Musca Dark Region HM-V c2-29 (The Coalsack & Chameleon Nebulae) [#8056050029322]


This system is located at: 418.46875 / -4.5625 / 270.65625

Galactic coordinates: R: 498.389 / l: 302.894 / b: -0.525
Equatorial coordinates: Right ascension: 12h 51m 5.893s / Declination: -63° 23'46.486''

Reserve level: Pristine

Habitable zone:
Metal-rich body (2 to 26 ls), Earth-like world (409 to 613 ls), Water world (335 to 1,298 ls), Ammonia world (848 to 2,308 ls), Terraformable (318 to 635 ls)

Estimated value: 607,106 cr

Traffic report

This system was visited for the first time on EDSM by Molan Ryke on Jan 7, 2015, 9:48:56 PM.

It was named by the Galactic Mapping Project with the name of: The Coalsack & Chameleon Nebulae

1158 ships passed through Musca Dark Region HM-V c2-29 space, including 2 ships in the last 7 days.

2 ships passed through Musca Dark Region HM-V c2-29 space in the last 24 hours.

Asp Explorer - 1
Krait MkII - 1

Two frontier border 'dark' nebulae situated a mere 600 LYs from Sol. Neither reflect visible light and the Chameleon is devoid of stars. Due to their close proximity to Frontier borders, both nebulae are often cited as one of the first places to visit for new explorers fresh out of the pilots federation academy.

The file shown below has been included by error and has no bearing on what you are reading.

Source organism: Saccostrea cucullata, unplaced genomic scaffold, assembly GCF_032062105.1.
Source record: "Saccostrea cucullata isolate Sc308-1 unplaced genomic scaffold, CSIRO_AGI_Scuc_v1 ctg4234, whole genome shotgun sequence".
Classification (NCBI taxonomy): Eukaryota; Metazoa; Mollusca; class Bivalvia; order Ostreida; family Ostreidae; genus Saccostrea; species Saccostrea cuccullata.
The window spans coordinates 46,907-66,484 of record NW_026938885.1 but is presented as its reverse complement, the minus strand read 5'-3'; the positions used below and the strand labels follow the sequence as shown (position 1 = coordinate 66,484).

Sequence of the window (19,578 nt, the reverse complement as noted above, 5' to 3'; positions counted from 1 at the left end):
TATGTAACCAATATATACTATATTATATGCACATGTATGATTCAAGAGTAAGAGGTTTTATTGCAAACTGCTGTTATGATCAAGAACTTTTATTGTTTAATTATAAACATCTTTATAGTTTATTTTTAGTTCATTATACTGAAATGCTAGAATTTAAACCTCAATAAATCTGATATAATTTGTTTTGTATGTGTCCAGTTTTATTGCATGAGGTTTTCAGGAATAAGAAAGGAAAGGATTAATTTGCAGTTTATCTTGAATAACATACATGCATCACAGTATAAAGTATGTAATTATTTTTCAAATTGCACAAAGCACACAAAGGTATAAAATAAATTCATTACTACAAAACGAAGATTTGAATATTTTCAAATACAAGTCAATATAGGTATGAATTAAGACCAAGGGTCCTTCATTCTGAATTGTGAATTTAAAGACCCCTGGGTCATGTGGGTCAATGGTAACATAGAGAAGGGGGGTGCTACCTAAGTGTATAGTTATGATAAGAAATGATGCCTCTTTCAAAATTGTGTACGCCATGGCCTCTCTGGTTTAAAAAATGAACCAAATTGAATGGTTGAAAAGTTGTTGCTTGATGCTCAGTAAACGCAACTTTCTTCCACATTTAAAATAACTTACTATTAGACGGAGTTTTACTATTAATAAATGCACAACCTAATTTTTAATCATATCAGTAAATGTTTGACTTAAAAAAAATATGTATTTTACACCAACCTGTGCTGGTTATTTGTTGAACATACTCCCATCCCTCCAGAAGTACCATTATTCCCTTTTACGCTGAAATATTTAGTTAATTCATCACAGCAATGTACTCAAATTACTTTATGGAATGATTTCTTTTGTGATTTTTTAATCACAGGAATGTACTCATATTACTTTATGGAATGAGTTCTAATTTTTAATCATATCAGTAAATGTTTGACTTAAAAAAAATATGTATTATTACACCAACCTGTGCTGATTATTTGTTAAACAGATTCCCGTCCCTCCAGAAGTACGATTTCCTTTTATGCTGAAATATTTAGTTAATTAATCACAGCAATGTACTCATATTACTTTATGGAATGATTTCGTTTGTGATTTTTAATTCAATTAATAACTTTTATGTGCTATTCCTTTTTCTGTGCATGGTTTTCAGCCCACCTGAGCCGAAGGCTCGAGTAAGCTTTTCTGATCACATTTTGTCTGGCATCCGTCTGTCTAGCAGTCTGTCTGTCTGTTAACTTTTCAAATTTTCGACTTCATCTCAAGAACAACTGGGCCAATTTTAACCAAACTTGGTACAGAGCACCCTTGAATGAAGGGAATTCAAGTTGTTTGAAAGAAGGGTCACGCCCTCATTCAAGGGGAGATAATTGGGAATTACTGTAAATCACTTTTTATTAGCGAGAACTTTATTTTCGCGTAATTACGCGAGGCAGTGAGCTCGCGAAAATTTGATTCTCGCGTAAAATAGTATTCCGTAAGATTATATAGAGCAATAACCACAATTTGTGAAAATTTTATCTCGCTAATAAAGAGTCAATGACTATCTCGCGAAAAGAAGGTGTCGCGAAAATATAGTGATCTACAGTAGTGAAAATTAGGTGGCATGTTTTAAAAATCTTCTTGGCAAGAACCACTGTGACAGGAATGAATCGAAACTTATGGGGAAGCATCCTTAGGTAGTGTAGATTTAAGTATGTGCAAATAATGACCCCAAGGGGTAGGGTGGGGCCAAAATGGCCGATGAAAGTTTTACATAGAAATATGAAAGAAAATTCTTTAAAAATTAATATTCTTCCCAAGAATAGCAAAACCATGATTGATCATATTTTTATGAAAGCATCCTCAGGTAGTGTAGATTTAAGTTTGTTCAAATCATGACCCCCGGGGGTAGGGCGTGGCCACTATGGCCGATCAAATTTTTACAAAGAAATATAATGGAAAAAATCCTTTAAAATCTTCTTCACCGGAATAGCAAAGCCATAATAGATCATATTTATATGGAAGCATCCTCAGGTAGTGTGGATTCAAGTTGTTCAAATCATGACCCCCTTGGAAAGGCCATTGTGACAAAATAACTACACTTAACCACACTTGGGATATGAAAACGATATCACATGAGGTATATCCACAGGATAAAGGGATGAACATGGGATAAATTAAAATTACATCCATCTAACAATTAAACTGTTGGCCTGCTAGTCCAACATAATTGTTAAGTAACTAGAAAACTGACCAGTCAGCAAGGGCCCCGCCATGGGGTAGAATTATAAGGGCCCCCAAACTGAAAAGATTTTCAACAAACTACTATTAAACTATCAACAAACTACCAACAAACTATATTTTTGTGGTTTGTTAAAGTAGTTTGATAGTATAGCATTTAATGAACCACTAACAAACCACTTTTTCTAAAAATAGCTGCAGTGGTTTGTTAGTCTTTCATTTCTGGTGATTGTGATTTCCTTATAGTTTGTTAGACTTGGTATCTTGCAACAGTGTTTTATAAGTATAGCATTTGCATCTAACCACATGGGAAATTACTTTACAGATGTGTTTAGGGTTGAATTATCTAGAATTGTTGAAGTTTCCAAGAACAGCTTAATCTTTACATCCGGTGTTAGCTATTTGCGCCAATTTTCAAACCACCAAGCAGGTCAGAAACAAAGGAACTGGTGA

On December 20th 3300 the Coalsack was visited by a large group of explorers from the First Great Expedition, making this the very first group exploration effort since the general restrictions to deep space travel were lifted by the Pilots Federation in december 3300. The recommended minimum jump range to take part was a mere 12 LY - to account for the limited technology available (and affordable) for the many new pilots graduating at the time (source).

The Coalsack Dark Nebula (or simply the Coalsack) is the most prominent dark nebula in the sky on Earth, easily visible to the naked eye as a dark patch silhouetted against the southern Milky Way. As such it has played a prominent role in navigation and mythology in the southern hemisphere on pre-spaceflight Earth. The Coalsack was important in Australian Aboriginal astronomy, and formed the head of the Emu in the sky. In Inca astronomy this nebula was called Yutu meaning a partridge-like southern bird or Tinamou. The first reported observation of the Coalsack by european explorers venturing south was by Vicente Yáñez Pinzón in 1499. It was named “il Canopo fosco” (the dark Canopus) by Amerigo Vespucci and was also called “Macula Magellani” (Magellan's Spot) or “Black Magellanic Cloud” in opposition to the Magellanic Clouds.

enter image description here